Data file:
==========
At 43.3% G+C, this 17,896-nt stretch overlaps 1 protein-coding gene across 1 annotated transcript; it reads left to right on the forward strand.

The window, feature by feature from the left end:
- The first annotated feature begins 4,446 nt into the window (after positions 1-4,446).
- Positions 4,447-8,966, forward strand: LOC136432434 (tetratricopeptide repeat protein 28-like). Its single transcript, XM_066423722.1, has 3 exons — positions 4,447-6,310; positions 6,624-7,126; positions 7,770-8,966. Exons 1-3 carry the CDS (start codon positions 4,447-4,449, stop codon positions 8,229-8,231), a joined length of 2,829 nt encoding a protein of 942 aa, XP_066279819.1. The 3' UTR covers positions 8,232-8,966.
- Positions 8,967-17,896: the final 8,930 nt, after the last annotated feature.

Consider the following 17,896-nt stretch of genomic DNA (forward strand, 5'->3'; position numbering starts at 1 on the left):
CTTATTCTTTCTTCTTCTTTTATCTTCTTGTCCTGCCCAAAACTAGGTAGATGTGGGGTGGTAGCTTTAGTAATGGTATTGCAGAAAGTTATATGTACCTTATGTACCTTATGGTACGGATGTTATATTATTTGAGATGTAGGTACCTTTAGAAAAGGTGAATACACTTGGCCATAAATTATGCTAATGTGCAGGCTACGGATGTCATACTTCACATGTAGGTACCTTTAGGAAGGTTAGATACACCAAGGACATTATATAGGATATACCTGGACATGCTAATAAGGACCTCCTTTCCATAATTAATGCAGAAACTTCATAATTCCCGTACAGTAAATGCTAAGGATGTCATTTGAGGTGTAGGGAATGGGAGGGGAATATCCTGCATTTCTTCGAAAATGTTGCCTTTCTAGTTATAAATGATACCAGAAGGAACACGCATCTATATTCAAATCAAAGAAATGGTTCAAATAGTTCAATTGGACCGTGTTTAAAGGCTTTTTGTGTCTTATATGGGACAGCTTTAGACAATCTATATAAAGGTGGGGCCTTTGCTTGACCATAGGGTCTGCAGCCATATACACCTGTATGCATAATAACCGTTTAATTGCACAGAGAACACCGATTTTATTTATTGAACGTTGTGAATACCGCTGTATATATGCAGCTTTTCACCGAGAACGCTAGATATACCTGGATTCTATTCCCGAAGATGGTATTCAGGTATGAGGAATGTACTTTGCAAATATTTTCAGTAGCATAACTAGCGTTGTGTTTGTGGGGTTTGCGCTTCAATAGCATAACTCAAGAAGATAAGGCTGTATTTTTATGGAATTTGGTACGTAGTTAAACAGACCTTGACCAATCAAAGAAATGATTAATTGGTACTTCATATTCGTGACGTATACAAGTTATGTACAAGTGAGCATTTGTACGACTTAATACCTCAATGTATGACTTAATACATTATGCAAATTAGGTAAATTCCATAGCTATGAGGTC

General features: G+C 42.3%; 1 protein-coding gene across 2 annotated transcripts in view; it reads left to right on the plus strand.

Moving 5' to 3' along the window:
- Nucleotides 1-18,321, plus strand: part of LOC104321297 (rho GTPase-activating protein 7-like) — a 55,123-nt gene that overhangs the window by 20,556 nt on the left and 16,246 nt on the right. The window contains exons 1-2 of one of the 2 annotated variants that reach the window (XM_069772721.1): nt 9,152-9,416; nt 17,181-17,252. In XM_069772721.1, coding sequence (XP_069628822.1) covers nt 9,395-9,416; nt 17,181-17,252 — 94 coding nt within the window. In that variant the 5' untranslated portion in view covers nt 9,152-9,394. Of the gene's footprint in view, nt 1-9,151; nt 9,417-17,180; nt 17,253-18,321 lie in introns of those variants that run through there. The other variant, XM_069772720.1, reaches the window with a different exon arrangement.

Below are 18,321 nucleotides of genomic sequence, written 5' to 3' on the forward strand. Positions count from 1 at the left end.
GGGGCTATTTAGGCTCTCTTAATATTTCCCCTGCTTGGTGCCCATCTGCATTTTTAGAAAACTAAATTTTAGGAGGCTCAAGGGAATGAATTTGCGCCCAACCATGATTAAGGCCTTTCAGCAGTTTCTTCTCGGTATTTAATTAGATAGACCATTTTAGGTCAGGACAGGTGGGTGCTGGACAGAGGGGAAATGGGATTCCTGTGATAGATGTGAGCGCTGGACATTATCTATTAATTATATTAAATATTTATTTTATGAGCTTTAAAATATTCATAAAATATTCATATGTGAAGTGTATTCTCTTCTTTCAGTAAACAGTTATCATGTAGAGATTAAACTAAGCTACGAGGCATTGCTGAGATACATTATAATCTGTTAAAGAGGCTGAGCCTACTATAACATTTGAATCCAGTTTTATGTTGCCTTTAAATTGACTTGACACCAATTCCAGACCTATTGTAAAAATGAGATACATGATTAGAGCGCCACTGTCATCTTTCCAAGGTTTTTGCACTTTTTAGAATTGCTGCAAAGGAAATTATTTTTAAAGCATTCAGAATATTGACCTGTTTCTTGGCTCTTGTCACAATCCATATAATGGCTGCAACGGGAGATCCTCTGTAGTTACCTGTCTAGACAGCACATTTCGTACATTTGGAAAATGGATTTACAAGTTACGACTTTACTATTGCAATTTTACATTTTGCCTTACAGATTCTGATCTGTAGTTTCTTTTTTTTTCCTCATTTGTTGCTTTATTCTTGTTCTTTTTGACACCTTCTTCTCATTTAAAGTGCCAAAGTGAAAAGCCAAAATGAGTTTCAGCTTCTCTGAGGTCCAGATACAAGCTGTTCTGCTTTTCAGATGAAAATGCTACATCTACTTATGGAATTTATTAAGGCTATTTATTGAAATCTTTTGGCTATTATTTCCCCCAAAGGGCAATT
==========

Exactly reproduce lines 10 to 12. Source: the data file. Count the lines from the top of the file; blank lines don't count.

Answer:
- Nucleotides 1-18,321, plus strand: part of LOC104321297 (rho GTPase-activating protein 7-like) — a 55,123-nt gene that overhangs the window by 20,556 nt on the left and 16,246 nt on the right. The window contains exons 1-2 of one of the 2 annotated variants that reach the window (XM_069772721.1): nt 9,152-9,416; nt 17,181-17,252. In XM_069772721.1, coding sequence (XP_069628822.1) covers nt 9,395-9,416; nt 17,181-17,252 — 94 coding nt within the window. In that variant the 5' untranslated portion in view covers nt 9,152-9,394. Of the gene's footprint in view, nt 1-9,151; nt 9,417-17,180; nt 17,253-18,321 lie in introns of those variants that run through there. The other variant, XM_069772720.1, reaches the window with a different exon arrangement.

Below are 18,321 nucleotides of genomic sequence, written 5' to 3' on the forward strand. Positions count from 1 at the left end.
GGGGCTATTTAGGCTCTCTTAATATTTCCCCTGCTTGGTGCCCATCTGCATTTTTAGAAAACTAAATTTTAGGAGGCTCAAGGGAATGAATTTGCGCCCAACCATGATTAAGGCCTTTCAGCAGTTTCTTCTCGGTATTTAATTAGATAGACCATTTTAGGTCAGGACAGGTGGGTGCTGGACAGAGGGGAAATGGGATTCCTGTGATAGATGTGAGCGCTGGACATTATCTATTAATTATATTAAATATTTATTTTATGAGCTTTAAAATATTCATAAAATATTCATATGTGAAGTGTATTCTCTTCTTTCAGTAAACAGTTATCATGTAGAGATTAAACTAAGCTACGAGGCATTGCTGAGATACATTATAATCTGTTAAAGAGGCTGAGCCTACTATAACATTTGAATCCAGTTTTATGTTGCCTTTAAATTGACTTGACACCAATTCCAGACCTATTGTAAAAATGAGATACATGATTAGAGCGCCACTGTCATCTTTCCAAGGTTTTTGCACTTTTTAGAATTGCTGCAAAGGAAATTATTTTTAAAGCATTCAGAATATTGACCTGTTTCTTGGCTCTTGTCACAATCCATATAATGGCTGCAACGGGAGATCCTCTGTAGTTACCTGTCTAGACAGCACATTTCGTACATTTGGAAAATGGATTTACAAGTTACGACTTTACTATTGCAATTTTACATTTTGCCTTACAGATTCTGATCTGTAGTTTCTTTTTTTTTCCTCATTTGTTGCTTTATTCTTGTTCTTTTTGACACCTTCTTCTCATTTAAAGTGCCAAAGTGAAAAGCCAAAATGAGTTTCAGCTTCTCTGAGGTCCAGATACAAGCTGTTCTGCTTTTCAGATGAAAATGCTACATCTACTTATGGAATTTATTAAGGCTATTTATTGAAATCTTTTGGCTATTATTTCCCCCAAAGGGCAATT